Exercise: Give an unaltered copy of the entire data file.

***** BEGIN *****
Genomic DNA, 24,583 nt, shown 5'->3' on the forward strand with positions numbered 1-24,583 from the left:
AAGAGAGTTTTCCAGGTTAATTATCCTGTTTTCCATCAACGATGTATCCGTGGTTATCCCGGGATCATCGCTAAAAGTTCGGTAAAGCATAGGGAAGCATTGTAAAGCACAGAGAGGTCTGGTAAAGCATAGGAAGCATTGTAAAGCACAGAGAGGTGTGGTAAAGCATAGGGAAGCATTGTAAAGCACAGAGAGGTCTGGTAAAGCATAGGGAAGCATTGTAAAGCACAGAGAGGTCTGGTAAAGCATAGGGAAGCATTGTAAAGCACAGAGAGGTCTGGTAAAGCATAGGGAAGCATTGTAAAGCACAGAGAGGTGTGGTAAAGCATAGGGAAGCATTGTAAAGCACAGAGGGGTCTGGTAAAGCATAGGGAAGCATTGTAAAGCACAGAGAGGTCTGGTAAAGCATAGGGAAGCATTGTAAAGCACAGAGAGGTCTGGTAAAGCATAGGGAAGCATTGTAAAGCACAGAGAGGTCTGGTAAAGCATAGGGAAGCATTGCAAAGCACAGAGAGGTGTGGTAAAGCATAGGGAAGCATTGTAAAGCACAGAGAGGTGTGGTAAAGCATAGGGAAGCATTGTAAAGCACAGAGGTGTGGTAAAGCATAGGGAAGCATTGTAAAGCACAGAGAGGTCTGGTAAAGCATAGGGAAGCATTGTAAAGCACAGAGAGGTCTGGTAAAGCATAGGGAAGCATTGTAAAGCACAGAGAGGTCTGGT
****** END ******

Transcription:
Genomic DNA, 24,583 nt, shown 5'->3' on the forward strand with positions numbered 1-24,583 from the left:
AAGAGAGTTTTCCAGGTTAATTATCCTGTTTTCCATCAACGATGTATCCGTGGTTATCCCGGGATCATCGCTAAAAGTTCGGTAAAGCATAGGGAAGCATTGTAAAGCACAGAGAGGTCTGGTAAAGCATAGGAAGCATTGTAAAGCACAGAGAGGTGTGGTAAAGCATAGGGAAGCATTGTAAAGCACAGAGAGGTCTGGTAAAGCATAGGGAAGCATTGTAAAGCACAGAGAGGTCTGGTAAAGCATAGGGAAGCATTGTAAAGCACAGAGAGGTCTGGTAAAGCATAGGGAAGCATTGTAAAGCACAGAGAGGTGTGGTAAAGCATAGGGAAGCATTGTAAAGCACAGAGGGGTCTGGTAAAGCATAGGGAAGCATTGTAAAGCACAGAGAGGTCTGGTAAAGCATAGGGAAGCATTGTAAAGCACAGAGAGGTCTGGTAAAGCATAGGGAAGCATTGTAAAGCACAGAGAGGTCTGGTAAAGCATAGGGAAGCATTGCAAAGCACAGAGAGGTGTGGTAAAGCATAGGGAAGCATTGTAAAGCACAGAGAGGTGTGGTAAAGCATAGGGAAGCATTGTAAAGCACAGAGGTGTGGTAAAGCATAGGGAAGCATTGTAAAGCACAGAGAGGTCTGGTAAAGCATAGGGAAGCATTGTAAAGCACAGAGAGGTCTGGTAAAGCATAGGGAAGCATTGTAAAGCACAGAGAGGTCTGGT